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Neuralink makes a breakthrough with first successful human brain chip implant

Eight years after its quiet launch in 2016, Elon Musk’s brain-computer interface company, Neuralink, has successfully implanted “threads” into a human brain.

The recipient of the brain implant has reportedly made a full recovery and can now control a computer mouse using only their thoughts.

What are threads? They are ultra-thin, flexible wires that form the core of Neuralink’s brain-computer interface (BCI) technology. These wires read signals from a paralysed patient’s brain and transmit that data to a computer, enabling the patient to control it solely with their thoughts.

Neuralink aims to aid people with paralysis or other disabilities to control devices with their minds and to also help treat neurological disorders or improve human cognitive abilities.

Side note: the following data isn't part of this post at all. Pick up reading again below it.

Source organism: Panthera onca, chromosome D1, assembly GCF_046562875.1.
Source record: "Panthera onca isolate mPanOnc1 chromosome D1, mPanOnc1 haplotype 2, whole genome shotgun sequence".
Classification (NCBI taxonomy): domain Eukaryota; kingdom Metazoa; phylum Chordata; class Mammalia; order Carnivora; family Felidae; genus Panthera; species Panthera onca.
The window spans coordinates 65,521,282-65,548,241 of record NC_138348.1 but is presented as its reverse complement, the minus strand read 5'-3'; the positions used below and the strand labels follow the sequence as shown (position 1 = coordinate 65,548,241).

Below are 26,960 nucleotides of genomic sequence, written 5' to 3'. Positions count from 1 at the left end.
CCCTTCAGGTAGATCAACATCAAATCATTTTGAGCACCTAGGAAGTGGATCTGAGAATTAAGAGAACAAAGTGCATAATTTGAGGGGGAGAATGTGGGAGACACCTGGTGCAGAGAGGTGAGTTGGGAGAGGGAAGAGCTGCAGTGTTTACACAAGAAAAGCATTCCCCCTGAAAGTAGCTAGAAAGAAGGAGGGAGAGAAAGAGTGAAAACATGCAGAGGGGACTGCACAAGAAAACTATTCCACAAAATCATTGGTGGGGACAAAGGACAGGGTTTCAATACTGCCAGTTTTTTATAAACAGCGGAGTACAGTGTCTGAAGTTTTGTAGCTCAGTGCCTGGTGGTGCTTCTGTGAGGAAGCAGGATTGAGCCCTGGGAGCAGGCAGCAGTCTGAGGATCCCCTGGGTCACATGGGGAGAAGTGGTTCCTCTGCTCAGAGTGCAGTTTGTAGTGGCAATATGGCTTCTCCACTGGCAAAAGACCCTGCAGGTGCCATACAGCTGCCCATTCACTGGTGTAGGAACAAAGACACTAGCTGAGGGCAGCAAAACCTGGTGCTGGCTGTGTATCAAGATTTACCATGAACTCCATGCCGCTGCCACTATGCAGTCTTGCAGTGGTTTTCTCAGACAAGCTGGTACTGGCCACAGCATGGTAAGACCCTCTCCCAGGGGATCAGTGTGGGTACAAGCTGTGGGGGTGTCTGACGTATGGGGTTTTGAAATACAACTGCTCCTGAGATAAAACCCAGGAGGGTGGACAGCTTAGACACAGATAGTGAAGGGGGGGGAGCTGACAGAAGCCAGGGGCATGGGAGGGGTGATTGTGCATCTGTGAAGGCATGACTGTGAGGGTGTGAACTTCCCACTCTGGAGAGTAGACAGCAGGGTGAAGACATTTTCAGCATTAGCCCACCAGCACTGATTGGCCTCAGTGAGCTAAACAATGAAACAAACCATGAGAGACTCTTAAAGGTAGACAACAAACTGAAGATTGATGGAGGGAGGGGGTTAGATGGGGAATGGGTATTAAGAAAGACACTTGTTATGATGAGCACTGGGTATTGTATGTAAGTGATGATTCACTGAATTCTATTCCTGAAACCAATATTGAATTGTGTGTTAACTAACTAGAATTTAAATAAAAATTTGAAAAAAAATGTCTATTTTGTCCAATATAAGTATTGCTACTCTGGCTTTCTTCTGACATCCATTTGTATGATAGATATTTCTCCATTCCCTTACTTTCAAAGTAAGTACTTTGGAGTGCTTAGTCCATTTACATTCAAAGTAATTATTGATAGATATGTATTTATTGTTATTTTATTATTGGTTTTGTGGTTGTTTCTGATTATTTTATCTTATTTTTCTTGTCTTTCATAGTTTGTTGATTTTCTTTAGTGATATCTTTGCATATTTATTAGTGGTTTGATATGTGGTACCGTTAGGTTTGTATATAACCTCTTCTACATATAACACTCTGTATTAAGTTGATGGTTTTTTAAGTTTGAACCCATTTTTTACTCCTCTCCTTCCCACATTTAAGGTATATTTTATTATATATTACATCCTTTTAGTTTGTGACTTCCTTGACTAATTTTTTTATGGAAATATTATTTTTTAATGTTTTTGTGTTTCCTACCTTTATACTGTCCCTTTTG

The journey so far: After Neuralink’s launch, the company stayed mostly under the radar until 2019 when it showcased its brain chip. As preparations for human trials began, Neuralink initiated animal testing in 2019 and declared successful implantation of its chip in a monkey. In February 2022, the Physicians Committee for Responsible Medicine—an animal-rights group—disclosed mistreatment allegations during Neuralink’s brain implant testing, showing veterinary records of twelve “previously healthy” monkeys that had to be put down due to symptoms like bloody diarrhoea, paralysis, and brain swelling post-implant.